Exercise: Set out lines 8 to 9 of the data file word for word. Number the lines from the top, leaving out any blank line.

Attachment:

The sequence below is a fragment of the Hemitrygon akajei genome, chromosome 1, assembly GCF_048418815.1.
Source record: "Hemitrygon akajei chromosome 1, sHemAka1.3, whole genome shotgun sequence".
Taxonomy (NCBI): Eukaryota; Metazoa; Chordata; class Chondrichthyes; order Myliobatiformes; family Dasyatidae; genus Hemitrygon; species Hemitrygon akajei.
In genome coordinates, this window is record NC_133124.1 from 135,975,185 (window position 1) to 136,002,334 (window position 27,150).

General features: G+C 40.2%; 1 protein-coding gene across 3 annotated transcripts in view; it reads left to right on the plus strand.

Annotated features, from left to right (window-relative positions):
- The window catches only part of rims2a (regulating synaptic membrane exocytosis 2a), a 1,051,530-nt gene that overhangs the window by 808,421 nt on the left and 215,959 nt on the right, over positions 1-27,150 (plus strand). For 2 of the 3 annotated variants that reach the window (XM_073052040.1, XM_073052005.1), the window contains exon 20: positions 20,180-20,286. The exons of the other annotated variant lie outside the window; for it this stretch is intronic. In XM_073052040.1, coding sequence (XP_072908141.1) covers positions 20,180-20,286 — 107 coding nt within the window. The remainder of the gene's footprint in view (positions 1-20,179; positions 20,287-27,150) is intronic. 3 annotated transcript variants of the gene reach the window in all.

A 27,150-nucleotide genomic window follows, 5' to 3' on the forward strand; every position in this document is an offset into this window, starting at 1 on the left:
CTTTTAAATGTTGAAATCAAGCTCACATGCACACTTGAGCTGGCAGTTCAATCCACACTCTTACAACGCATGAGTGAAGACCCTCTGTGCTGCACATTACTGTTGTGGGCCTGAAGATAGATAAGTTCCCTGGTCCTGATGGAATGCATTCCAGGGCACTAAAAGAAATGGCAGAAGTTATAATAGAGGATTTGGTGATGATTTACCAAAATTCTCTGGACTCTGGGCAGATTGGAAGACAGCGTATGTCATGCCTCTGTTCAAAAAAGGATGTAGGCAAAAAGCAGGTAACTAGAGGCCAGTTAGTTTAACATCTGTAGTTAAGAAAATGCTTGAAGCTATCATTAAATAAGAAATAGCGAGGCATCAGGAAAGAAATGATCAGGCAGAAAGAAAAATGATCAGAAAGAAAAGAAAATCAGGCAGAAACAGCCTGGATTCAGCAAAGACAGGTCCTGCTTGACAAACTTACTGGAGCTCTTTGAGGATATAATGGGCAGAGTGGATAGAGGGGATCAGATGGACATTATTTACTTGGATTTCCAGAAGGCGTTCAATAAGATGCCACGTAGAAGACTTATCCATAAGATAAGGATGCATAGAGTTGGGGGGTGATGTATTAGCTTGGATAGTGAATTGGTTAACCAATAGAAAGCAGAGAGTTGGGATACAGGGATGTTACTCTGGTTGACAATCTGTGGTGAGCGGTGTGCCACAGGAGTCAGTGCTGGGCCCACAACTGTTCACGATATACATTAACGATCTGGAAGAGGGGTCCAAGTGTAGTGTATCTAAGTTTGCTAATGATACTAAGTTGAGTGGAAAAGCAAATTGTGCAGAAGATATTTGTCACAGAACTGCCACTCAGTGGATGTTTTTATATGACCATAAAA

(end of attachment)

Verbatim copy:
A 27,150-nucleotide genomic window follows, 5' to 3' on the forward strand; every position in this document is an offset into this window, starting at 1 on the left:
CTTTTAAATGTTGAAATCAAGCTCACATGCACACTTGAGCTGGCAGTTCAATCCACACTCTTACAACGCATGAGTGAAGACCCTCTGTGCTGCACATTACTGTTGTGGGCCTGAAGATAGATAAGTTCCCTGGTCCTGATGGAATGCATTCCAGGGCACTAAAAGAAATGGCAGAAGTTATAATAGAGGATTTGGTGATGATTTACCAAAATTCTCTGGACTCTGGGCAGATTGGAAGACAGCGTATGTCATGCCTCTGTTCAAAAAAGGATGTAGGCAAAAAGCAGGTAACTAGAGGCCAGTTAGTTTAACATCTGTAGTTAAGAAAATGCTTGAAGCTATCATTAAATAAGAAATAGCGAGGCATCAGGAAAGAAATGATCAGGCAGAAAGAAAAATGATCAGAAAGAAAAGAAAATCAGGCAGAAACAGCCTGGATTCAGCAAAGACAGGTCCTGCTTGACAAACTTACTGGAGCTCTTTGAGGATATAATGGGCAGAGTGGATAGAGGGGATCAGATGGACATTATTTACTTGGATTTCCAGAAGGCGTTCAATAAGATGCCACGTAGAAGACTTATCCATAAGATAAGGATGCATAGAGTTGGGGGGTGATGTATTAGCTTGGATAGTGAATTGGTTAACCAATAGAAAGCAGAGAGTTGGGATACAGGGATGTTACTCTGGTTGACAATCTGTGGTGAGCGGTGTGCCACAGGAGTCAGTGCTGGGCCCACAACTGTTCACGATATACATTAACGATCTGGAAGAGGGGTCCAAGTGTAGTGTATCTAAGTTTGCTAATGATACTAAGTTGAGTGGAAAAGCAAATTGTGCAGAAGATATTTGTCACAGAACTGCCACTCAGTGGATGTTTTTATATGACCATAAAA